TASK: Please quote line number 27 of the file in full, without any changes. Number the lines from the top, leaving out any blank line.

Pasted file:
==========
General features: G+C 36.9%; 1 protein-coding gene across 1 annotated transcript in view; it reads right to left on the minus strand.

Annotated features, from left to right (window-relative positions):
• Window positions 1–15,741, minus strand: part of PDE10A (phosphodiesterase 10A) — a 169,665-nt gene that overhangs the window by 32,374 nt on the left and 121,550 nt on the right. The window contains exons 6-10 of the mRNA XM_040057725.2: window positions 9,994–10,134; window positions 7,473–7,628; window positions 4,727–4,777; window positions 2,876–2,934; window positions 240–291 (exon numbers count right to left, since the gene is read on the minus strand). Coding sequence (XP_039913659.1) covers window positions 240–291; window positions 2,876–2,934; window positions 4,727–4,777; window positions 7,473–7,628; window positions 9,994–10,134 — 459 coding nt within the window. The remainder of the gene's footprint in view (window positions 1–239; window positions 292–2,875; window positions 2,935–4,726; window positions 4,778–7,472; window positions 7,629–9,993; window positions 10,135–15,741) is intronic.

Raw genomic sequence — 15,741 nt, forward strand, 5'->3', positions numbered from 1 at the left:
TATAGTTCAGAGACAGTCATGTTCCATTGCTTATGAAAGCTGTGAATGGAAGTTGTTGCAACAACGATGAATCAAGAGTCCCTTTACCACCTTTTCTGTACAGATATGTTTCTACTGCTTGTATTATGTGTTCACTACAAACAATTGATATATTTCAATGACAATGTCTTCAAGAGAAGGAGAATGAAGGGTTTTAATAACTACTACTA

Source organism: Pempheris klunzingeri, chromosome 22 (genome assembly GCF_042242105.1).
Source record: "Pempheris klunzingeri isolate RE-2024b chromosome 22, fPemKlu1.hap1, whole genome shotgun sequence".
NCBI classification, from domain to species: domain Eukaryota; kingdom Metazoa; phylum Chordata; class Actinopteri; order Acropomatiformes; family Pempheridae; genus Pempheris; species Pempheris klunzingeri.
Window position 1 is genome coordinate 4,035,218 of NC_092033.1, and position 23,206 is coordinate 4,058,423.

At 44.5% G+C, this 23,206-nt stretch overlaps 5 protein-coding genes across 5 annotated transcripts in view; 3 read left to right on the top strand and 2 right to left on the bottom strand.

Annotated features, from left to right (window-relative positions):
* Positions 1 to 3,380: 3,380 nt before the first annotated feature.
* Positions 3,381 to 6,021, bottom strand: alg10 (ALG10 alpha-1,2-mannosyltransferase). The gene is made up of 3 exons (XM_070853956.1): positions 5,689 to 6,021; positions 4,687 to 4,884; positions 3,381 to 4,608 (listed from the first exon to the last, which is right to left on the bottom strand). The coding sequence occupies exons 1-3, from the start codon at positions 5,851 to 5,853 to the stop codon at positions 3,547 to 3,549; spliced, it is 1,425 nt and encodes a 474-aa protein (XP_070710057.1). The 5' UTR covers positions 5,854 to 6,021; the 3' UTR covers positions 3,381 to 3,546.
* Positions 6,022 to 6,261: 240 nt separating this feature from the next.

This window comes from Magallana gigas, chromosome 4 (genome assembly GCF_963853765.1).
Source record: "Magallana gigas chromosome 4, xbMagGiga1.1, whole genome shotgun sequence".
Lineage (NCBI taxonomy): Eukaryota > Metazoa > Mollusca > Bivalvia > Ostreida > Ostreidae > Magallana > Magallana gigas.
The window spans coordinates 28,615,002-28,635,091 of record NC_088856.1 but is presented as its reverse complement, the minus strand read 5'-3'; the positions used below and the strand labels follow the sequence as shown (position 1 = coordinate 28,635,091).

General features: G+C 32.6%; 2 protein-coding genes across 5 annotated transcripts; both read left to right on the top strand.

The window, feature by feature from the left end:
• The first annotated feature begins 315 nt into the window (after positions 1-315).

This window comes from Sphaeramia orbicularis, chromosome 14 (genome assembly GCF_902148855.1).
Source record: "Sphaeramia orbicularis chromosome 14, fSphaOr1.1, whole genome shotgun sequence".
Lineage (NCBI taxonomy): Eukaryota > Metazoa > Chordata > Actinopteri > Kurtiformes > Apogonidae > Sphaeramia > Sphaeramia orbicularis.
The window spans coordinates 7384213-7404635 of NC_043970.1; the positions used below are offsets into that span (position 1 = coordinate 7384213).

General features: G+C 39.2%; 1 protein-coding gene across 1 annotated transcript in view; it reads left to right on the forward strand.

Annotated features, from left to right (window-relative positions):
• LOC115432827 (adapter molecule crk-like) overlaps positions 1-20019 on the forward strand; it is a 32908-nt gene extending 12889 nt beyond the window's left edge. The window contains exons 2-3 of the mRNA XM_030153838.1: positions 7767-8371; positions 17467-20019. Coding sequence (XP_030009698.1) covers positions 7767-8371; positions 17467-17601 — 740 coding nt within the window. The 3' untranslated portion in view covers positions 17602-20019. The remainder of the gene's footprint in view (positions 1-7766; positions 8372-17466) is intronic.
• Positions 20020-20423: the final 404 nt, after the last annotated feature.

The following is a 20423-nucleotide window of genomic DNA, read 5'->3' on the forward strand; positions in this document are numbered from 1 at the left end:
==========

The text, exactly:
Annotated features, from left to right (window-relative positions):